Two pre-rules issued by DOT are calls for public comment on matters related to rolling out...

Two pre-rules issued by DOT are calls for public comment on matters related to rolling out autonomous-driving systems for trucks and cars.

Photo: AB Volvo

The Department of Transportation announced on May 22 that it is taking further steps toward removing “unnecessary regulatory barriers to the safe introduction of automated driving systems” on vehicles operating in the U.S.

The separate but related advance notices of proposed rulemaking (aka pre-rules) issued by the National Highway Traffic Safety Administration and the Federal Motor Carrier Safety Administration are calls for public comment on matters related to rolling out autonomous-driving systems “to ensure that all potential approaches are fully considered as the agencies move forward with these regulatory actions.”

It should be noted that descriptive terminology is not codified and eventually either makes its way into daily usage or sinks into obscurity. At this moment, DOT’s use of the term “automated driving systems” seems at least roughly equivalent to “advanced driver assistance systems,” a term widely used by car and truck makers when speaking of safety technologies that automate or partially automate specific vehicle functions to help prevent highway accidents. Both terms imply an embrace of technology that spans the various SAE levels of autonomous driving up to and including full automation (Level 5).

Also bear in mind that NHTSA is largely charged with writing and enforcing Federal Motor Vehicle Safety Standards, which address the crash avoidance, crashworthiness, and post-crash survivability capabilities of new cars and trucks. FMCSA, on the other hand, regulates motor carriers with the goal of reducing crashes, injuries, and fatalities involving large trucks and buses.  

“One of the Department’s priorities is to prepare for the future by engaging with new technology while addressing legitimate public concerns about safety, security, and privacy, without hampering innovation,” stated Secretary of Transportation Elaine Chao in a news release.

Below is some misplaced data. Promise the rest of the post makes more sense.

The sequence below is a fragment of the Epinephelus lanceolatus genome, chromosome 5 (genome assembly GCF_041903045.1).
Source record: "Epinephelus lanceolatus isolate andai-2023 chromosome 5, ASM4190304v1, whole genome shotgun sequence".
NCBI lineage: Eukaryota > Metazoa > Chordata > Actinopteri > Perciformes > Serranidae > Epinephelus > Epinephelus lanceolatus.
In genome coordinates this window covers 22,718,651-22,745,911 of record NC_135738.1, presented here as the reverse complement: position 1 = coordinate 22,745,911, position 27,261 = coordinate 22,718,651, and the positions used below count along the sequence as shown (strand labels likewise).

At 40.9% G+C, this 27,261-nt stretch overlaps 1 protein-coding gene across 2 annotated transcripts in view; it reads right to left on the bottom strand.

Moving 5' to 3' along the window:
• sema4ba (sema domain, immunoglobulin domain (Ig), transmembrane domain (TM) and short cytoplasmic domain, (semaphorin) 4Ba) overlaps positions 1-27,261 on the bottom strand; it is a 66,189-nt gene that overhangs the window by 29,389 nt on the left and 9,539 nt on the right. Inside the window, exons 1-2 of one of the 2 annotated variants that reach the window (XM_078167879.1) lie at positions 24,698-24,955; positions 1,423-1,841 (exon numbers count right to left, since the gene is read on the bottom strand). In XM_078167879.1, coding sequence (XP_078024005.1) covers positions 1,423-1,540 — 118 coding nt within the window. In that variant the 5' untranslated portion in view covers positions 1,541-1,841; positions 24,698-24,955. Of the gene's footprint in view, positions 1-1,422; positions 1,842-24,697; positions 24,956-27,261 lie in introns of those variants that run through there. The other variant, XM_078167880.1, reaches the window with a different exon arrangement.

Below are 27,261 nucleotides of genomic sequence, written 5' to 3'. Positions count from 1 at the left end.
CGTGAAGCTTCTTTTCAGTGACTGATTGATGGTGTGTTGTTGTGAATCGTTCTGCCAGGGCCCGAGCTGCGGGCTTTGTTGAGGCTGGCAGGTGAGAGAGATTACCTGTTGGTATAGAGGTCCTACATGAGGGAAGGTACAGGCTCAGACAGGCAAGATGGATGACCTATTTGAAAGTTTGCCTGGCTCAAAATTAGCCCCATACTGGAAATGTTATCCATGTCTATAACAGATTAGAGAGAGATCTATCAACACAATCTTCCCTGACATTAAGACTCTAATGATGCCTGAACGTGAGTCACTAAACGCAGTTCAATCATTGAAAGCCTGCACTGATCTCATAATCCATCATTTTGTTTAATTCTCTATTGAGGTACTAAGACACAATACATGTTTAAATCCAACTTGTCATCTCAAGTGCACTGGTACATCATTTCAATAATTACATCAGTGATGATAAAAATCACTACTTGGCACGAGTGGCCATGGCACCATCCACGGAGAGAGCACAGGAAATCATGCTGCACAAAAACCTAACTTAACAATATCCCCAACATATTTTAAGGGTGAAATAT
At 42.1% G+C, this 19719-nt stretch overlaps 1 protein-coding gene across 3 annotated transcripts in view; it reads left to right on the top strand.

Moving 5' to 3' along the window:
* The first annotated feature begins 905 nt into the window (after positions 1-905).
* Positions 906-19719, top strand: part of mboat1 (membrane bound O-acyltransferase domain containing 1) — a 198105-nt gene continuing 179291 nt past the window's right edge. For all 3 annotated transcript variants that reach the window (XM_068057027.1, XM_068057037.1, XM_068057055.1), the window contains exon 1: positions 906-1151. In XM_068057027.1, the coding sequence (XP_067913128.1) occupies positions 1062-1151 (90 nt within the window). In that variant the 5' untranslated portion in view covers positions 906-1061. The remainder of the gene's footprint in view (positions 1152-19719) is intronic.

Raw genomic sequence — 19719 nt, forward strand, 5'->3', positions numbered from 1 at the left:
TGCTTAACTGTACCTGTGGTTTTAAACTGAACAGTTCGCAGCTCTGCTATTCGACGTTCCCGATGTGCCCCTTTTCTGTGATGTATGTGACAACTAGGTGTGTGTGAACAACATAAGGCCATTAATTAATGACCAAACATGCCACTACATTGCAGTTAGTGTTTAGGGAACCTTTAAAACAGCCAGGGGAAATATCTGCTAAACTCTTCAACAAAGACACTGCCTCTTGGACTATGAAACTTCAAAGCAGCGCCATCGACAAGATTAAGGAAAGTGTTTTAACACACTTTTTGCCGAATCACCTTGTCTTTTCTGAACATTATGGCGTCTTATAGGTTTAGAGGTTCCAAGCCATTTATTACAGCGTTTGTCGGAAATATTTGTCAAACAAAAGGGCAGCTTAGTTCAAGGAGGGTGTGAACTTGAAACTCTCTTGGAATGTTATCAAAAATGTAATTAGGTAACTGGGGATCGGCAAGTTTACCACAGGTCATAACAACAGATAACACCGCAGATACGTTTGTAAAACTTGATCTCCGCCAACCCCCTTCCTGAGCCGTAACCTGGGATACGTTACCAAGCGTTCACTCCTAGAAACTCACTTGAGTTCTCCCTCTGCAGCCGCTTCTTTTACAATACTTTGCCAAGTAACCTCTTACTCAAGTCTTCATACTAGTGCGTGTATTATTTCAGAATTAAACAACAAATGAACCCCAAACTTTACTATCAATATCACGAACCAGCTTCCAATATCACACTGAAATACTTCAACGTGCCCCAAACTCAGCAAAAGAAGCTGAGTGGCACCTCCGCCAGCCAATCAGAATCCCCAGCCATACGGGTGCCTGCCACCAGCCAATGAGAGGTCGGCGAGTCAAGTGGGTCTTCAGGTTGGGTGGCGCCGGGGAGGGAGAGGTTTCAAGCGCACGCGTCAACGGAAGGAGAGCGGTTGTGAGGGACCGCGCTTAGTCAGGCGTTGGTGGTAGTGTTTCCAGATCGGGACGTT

NHTSA’s pre-rule seeks comment on identifying and addressing regulatory barriers to the deployment of ADS-equipped vehicles posed by certain existing FMVSS. The agency said it is is also interested in hearing from the public on various approaches that could be used to measure compliance with the FMVSS for vehicles that are not equipped with conventional controls, including steering wheels and brake pedals. “Public comments received during this stage will help inform NHTSA’s path forward,” the agency noted.

The pre-rule released by FMCSA seeks public comment on questions related to several regulatory areas to help the agency “better understand how changes to its rules can account for significant differences between human operators and ADS.” 

These questions focus on such topics as:

  • Requirements of human drivers
  • CDL endorsements
  • Hours- of -Service rules
  • Medical qualifications
  • Distracted driving
  • Safe driving
  • Inspection
  • Repair
  • Maintenance
  • Roadside inspections
  • Cybersecurity

FMCSA noted that its pre-rule is part of the process by which the agency is “considering changes to its rules to account for significant differences between human operators and [vehicles with] ADS.”

“FMCSA is hoping to receive feedback from commercial motor vehicle stakeholders and the motoring public on how the agency should adapt its regulations for the development of increased automated driving systems in large trucks and buses,” said FMCSA Administrator Ray Martinez. 

“We know that while many of these technologies are still in development, it is critical that we carefully examine how to make federal rules keep up with this advancing technology,” he added. 

Both notices list a 60-day comment period, which will commence with publication of the  ANPRMs in the Federal Register. The public is strongly encouraged to submit their comments to the Federal Register dockets.

An advance copy of the FMCSA document is available here and for the NHTSA one, click here.

About the author
David Cullen

David Cullen

[Former] Business/Washington Contributing Editor

David Cullen comments on the positive and negative factors impacting trucking – from the latest government regulations and policy initiatives coming out of Washington DC to the array of business and societal pressures that also determine what truck-fleet managers must do to ensure their operations keep on driving ahead.

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